Koebner Phenomenon Used to Predict Vitiligo Activity and Prognosis


Investigators wrote that the phenomena can be used to evaluated clinical features of the disease, resulting in more precise therapy recommendations.

Nyoman Suryawati, PhD

Nyoman Suryawati, PhD

Recent data from Indonesia on vitiligo suggested that the Koebner phenomenon could be used to predict activity and prognosis by evaluating the clinical features of the disease, which in turn could aid in selecting appropriate modalities of therapy.

The Koebner phenomenon, defined as the development of pathologic lesions of traumatized skin in unaffected or normal areas of the body, has been present in skin conditions such as vitiligo, psoriasis, and lichen planus.

Its prevalence is reported to be around 21%-62%, though prior to the study the clinical role of the phenomenon was unclear.

This prompted investigators led by Nyoman Suryawati, , Department of Dermatology and Venereology, Sanglah Hospital Denpasar Bali, to prove the association between Koebner phenomenon with the multitude of clinical characteristic factors in vitiligo.

The Methods

The research conducted by Suryawati and colleagues was an observational analytical study with cross-sectional study design. It was conducted from September to December of 2017.

The investigators recruited a total of 60 patients who visited the Dermatology and Venereology Clinic at Sanglah Hospital in Bali. Patients were divided between 2 vitiligo groups, 1 of which included the presence of Koebner phenomenon.

All subjects with vitiligo were clinically diagnosed and examined by investigators using wood lamps. The most common form of vitiligo was vitiligo vulgaris (43.3%).

Additionally, sample characteristics data were obtained from each participant through questionnaires that included demographic and clinical data. Data was comprised of the type of vitiligo, lesion location, duration, the initial location of vitiligo lesion, lesion area and age onset of the disease.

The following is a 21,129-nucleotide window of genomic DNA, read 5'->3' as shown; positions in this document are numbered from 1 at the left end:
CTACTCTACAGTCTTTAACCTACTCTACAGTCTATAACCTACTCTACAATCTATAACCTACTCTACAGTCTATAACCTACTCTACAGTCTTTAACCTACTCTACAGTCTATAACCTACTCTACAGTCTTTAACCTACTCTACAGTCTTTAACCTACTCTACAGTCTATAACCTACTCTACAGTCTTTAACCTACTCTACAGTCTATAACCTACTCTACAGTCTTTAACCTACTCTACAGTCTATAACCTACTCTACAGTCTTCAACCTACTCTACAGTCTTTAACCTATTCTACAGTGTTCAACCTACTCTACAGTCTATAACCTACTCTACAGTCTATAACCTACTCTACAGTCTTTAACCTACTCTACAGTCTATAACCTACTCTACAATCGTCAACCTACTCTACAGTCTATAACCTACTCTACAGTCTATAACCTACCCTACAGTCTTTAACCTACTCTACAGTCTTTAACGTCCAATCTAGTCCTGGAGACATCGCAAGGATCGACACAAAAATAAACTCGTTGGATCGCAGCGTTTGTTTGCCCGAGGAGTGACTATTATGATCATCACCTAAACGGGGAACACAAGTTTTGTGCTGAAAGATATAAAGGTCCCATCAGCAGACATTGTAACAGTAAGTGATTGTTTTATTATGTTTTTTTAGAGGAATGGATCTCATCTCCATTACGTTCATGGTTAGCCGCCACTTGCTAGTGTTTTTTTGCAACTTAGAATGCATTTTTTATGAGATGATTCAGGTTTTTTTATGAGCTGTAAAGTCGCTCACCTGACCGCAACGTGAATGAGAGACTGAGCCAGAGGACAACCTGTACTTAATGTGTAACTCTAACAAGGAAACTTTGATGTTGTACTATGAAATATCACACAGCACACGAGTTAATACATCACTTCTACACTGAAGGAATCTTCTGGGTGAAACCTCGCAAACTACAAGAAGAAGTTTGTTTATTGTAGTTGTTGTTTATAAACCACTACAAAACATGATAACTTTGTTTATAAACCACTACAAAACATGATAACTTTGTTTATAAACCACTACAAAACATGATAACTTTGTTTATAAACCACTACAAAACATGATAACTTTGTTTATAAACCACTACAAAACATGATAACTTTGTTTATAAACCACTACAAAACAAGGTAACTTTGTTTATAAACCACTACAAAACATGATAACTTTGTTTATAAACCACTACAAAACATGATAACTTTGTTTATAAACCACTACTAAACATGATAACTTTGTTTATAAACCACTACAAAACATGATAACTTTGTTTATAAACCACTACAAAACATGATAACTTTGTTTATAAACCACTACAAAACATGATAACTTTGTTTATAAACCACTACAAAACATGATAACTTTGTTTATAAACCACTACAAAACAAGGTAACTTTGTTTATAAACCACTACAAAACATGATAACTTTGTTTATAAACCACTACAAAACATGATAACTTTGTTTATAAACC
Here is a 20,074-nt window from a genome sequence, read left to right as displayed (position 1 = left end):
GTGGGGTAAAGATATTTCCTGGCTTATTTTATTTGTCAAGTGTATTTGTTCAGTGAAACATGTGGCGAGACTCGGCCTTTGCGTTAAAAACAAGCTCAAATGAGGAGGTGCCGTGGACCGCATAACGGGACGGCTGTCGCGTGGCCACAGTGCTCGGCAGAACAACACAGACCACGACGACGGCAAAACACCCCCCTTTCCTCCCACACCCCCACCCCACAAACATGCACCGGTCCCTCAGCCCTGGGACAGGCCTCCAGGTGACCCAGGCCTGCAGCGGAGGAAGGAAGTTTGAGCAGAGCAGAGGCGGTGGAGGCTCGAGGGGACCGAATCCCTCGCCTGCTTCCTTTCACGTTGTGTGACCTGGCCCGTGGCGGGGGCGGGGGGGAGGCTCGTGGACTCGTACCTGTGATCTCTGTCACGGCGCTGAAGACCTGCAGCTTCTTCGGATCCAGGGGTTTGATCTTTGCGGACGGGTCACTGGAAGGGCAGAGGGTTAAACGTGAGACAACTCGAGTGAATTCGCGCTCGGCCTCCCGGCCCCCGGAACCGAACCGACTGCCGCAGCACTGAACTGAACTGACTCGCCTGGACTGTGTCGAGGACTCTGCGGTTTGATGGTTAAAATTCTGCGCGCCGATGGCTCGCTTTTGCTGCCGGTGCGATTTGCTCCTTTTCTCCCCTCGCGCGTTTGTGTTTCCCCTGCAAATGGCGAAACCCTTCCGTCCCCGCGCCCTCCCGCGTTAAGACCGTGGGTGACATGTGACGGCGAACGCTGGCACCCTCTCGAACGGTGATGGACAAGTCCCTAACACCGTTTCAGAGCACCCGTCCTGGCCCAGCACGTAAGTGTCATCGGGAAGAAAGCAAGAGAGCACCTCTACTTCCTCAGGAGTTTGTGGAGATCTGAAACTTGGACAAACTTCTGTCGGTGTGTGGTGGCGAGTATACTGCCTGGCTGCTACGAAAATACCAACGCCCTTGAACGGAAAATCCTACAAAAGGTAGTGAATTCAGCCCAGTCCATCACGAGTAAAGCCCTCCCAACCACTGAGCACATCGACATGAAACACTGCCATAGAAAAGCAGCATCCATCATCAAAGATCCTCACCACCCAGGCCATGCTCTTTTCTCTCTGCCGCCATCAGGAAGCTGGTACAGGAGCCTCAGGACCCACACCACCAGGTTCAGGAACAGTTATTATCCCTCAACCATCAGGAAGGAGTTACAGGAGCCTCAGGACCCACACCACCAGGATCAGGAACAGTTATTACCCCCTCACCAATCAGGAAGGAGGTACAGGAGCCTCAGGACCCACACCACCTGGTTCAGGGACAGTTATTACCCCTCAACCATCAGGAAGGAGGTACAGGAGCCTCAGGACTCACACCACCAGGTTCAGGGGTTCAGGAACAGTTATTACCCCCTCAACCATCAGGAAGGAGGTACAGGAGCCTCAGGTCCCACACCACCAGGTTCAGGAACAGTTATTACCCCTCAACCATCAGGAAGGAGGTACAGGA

Total Vitiligo Disease Activity (VIDA) scores were also collected.

Once the available data were obtained, they were analyzed using the Statistical Package for the Social Sciences (SPSS), and median and inter-quartile range (IOQ) was presented for quantitative variable.

Frequency variables and percentages were also obtained for qualitative variables. The Mann Whitney test was used to compare mean differences between the 2 groups.

The Findings

Suryawati and colleagues reported a significant difference in vitiligo with Koebner phenomena compared to vitiligo without regarding duration of illness (p<0.001), lesion area of vitiligo (p><0.001), degree of severity (VASI score) p><0.001, disease activity (VIDA score) p><0.001 and age at the onset of vitiligo p><0.001), degree of severity (VASI score, p<0.001, disease activity (VIDA score) p><0.001 and age at the onset of vitiligo p><0.001).

The total area of vitiligo lesion based on the rule of 9 had a significant difference between vitiligo with Koebner phenomena and without (p<0.001).

Investigators stated the finding was supported by a theory presented in the study regarding generalized vitiligo that was triggered by a complex interaction between stress and trauma

Additionally, length of illness for more than 5 years had a significant relation to vitiligo with Koebner phenomena, which suggested that the phenomenon could be used as an indicator of active vitiligo in patients.

Likewise, a significant relationship between age onset of vitiligo with Koebner phenomena was recorded (RP=8.85; 95% CI (2.48-31.52); p<0.001), which investigators reported meant that participants with age onset of illness £ 17 years old were at 8.85 times greater risk of Koebner phenomena events.

Koebner phenomena in patients with vitiligo was also suggested for defining clinical parameters predicting prognosis.

“Koebner phenomenon can be used to predict activity and prognosis by evaluating the clinical features of vitiligo that can help to choose the modalities of therapy in vitiligo patients,” the team wrote. “Further research is needed with larger sample quantities to explain the clinical characteristics of KP.”

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